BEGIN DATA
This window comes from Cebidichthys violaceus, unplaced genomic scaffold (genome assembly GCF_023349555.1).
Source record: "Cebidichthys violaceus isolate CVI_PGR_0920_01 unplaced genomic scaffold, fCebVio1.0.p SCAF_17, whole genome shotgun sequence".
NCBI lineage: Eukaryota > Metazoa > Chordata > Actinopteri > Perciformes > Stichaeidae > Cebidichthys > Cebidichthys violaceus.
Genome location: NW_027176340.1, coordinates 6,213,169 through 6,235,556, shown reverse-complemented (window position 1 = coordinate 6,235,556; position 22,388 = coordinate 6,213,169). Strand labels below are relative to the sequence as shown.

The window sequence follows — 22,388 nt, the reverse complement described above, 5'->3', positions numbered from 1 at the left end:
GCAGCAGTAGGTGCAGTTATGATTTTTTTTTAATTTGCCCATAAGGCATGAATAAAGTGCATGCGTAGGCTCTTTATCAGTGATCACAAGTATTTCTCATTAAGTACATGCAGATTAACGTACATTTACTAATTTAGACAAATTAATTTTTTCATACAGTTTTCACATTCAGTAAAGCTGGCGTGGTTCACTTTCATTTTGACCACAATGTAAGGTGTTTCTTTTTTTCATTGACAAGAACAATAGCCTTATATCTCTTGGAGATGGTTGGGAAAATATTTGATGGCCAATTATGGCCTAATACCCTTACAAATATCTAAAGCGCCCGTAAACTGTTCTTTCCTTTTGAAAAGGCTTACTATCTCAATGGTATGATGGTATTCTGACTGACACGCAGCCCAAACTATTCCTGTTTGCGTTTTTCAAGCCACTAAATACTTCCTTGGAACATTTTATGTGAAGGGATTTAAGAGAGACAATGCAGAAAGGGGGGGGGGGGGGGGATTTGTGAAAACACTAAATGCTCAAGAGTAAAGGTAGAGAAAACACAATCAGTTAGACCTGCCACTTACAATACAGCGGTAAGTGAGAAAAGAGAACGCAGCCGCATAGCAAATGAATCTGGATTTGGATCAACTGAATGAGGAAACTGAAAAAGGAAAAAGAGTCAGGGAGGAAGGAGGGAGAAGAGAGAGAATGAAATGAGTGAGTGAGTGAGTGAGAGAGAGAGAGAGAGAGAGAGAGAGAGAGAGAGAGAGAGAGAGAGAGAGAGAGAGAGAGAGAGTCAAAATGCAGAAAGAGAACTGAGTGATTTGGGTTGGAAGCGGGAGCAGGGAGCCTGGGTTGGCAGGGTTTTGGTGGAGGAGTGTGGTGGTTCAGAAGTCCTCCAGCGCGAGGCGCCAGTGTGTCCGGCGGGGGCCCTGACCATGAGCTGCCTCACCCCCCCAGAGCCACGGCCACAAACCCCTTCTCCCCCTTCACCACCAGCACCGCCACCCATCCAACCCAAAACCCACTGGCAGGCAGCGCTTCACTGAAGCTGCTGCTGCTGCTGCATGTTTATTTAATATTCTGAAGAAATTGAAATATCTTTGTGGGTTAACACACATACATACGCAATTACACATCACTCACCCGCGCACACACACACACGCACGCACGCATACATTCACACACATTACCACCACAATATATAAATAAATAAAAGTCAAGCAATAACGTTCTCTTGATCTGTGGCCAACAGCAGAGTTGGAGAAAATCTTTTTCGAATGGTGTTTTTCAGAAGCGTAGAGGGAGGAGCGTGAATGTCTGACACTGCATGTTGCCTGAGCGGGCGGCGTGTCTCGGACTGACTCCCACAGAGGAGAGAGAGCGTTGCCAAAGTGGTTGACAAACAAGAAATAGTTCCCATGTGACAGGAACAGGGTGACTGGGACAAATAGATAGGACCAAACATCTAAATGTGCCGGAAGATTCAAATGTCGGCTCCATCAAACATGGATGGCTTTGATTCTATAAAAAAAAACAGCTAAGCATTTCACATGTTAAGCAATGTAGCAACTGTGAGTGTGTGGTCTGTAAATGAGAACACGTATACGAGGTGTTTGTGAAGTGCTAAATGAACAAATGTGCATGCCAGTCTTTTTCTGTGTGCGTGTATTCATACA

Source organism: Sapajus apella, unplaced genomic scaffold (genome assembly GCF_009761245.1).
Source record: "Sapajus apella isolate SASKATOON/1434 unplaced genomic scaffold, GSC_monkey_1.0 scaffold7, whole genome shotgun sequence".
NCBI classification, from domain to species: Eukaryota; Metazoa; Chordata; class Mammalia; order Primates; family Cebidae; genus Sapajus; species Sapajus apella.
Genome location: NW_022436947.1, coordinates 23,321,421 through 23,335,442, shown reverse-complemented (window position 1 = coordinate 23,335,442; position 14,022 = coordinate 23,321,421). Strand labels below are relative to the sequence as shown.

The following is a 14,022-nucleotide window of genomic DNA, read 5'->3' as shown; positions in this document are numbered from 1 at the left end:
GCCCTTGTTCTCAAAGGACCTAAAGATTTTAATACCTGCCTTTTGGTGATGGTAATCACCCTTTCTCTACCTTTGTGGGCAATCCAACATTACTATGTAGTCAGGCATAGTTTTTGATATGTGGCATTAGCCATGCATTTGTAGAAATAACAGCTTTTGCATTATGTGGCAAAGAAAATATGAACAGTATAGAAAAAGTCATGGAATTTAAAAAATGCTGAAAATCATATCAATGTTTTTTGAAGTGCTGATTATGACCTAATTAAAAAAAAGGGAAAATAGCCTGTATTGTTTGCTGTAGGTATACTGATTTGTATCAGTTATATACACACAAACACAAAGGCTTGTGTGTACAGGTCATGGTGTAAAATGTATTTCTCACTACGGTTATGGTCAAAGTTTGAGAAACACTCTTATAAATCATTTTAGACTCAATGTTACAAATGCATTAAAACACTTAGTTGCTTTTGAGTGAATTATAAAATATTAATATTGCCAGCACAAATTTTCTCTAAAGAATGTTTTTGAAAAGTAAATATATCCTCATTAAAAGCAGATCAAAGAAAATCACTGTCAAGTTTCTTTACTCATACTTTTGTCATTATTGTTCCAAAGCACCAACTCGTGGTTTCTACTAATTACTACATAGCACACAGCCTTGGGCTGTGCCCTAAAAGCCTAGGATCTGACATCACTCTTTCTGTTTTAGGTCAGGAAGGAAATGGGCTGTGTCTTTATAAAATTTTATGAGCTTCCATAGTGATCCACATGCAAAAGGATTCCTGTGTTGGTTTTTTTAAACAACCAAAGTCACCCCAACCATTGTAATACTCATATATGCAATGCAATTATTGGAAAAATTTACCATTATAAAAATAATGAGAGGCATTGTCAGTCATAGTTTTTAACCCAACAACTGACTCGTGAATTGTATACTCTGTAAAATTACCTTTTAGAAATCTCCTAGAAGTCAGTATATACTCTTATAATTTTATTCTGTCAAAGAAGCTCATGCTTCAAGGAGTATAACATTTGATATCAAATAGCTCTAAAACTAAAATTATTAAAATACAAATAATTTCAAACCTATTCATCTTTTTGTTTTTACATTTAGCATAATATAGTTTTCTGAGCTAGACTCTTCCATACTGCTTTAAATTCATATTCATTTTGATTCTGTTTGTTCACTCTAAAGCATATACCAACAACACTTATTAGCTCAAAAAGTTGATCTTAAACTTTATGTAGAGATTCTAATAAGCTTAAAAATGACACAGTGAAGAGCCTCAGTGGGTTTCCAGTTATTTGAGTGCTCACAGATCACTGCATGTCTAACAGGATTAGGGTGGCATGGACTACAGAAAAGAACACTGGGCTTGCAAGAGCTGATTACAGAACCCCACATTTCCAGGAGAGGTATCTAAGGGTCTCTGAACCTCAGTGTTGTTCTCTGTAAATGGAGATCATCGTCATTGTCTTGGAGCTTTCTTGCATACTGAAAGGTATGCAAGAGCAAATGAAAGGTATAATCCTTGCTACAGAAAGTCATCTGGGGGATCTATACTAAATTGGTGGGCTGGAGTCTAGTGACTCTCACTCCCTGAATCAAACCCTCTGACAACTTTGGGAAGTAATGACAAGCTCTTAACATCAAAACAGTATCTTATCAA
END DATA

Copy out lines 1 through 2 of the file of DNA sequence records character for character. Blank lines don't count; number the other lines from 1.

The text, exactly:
This window comes from Cebidichthys violaceus, unplaced genomic scaffold (genome assembly GCF_023349555.1).
Source record: "Cebidichthys violaceus isolate CVI_PGR_0920_01 unplaced genomic scaffold, fCebVio1.0.p SCAF_17, whole genome shotgun sequence".